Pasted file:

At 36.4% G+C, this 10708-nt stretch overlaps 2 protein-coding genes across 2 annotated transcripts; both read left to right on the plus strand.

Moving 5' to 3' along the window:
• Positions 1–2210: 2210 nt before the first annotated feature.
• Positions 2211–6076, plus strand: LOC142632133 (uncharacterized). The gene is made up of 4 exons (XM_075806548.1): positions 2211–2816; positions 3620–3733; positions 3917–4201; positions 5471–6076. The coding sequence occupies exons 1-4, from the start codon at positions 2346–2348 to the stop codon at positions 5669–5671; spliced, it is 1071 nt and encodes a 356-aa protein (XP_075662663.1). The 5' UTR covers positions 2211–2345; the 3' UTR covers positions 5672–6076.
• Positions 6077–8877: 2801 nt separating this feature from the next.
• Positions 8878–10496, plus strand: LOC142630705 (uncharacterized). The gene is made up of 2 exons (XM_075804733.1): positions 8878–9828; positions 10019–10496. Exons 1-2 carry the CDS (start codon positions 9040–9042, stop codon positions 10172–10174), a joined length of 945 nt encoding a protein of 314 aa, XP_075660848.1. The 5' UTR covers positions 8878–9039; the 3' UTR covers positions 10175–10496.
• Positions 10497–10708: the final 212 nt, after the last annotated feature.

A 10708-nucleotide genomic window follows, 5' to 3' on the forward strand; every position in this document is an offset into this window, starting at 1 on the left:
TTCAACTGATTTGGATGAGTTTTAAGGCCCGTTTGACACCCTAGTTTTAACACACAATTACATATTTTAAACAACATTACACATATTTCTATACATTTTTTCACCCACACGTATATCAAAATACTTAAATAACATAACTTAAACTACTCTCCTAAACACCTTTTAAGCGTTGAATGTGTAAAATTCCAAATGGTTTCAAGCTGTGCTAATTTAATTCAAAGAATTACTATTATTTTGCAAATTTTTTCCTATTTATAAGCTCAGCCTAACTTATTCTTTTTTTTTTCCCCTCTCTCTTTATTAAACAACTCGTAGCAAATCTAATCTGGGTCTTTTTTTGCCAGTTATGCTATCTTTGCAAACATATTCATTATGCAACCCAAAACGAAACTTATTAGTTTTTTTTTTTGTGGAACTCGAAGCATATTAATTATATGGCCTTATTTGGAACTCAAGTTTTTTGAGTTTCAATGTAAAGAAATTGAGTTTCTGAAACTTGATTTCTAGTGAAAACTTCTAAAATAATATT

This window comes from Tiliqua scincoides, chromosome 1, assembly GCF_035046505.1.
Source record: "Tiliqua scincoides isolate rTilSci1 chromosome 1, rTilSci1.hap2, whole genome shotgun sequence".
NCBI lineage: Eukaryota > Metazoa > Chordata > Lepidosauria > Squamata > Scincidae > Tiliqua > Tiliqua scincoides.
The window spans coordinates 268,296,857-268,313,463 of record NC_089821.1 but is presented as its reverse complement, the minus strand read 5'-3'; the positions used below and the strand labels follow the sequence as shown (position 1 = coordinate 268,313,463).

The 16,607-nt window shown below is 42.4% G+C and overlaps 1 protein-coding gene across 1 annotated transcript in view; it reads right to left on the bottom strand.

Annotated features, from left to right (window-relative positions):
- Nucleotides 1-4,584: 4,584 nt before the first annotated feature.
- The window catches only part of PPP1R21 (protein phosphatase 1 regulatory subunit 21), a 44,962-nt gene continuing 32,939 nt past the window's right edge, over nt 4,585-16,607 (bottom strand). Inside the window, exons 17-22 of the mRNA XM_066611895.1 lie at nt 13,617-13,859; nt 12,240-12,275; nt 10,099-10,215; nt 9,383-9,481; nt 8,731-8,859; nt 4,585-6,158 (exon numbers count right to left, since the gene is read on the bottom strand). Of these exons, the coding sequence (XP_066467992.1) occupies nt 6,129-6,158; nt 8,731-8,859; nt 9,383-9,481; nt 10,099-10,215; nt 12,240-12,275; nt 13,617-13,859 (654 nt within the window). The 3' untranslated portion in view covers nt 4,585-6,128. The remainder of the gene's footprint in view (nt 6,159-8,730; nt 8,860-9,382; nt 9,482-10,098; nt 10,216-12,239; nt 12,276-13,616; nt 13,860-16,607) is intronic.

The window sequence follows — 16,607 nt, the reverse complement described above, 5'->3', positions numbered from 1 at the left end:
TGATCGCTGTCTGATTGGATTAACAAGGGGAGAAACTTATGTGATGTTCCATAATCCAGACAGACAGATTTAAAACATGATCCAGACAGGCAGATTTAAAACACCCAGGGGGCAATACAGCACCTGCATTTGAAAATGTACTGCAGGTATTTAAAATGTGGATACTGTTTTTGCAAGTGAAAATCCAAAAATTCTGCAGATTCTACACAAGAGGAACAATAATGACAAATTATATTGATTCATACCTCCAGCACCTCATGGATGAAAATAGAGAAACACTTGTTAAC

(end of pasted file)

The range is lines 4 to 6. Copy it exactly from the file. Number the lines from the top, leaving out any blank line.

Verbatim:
• Positions 2211–6076, plus strand: LOC142632133 (uncharacterized). The gene is made up of 4 exons (XM_075806548.1): positions 2211–2816; positions 3620–3733; positions 3917–4201; positions 5471–6076. The coding sequence occupies exons 1-4, from the start codon at positions 2346–2348 to the stop codon at positions 5669–5671; spliced, it is 1071 nt and encodes a 356-aa protein (XP_075662663.1). The 5' UTR covers positions 2211–2345; the 3' UTR covers positions 5672–6076.
• Positions 6077–8877: 2801 nt separating this feature from the next.
• Positions 8878–10496, plus strand: LOC142630705 (uncharacterized). The gene is made up of 2 exons (XM_075804733.1): positions 8878–9828; positions 10019–10496. Exons 1-2 carry the CDS (start codon positions 9040–9042, stop codon positions 10172–10174), a joined length of 945 nt encoding a protein of 314 aa, XP_075660848.1. The 5' UTR covers positions 8878–9039; the 3' UTR covers positions 10175–10496.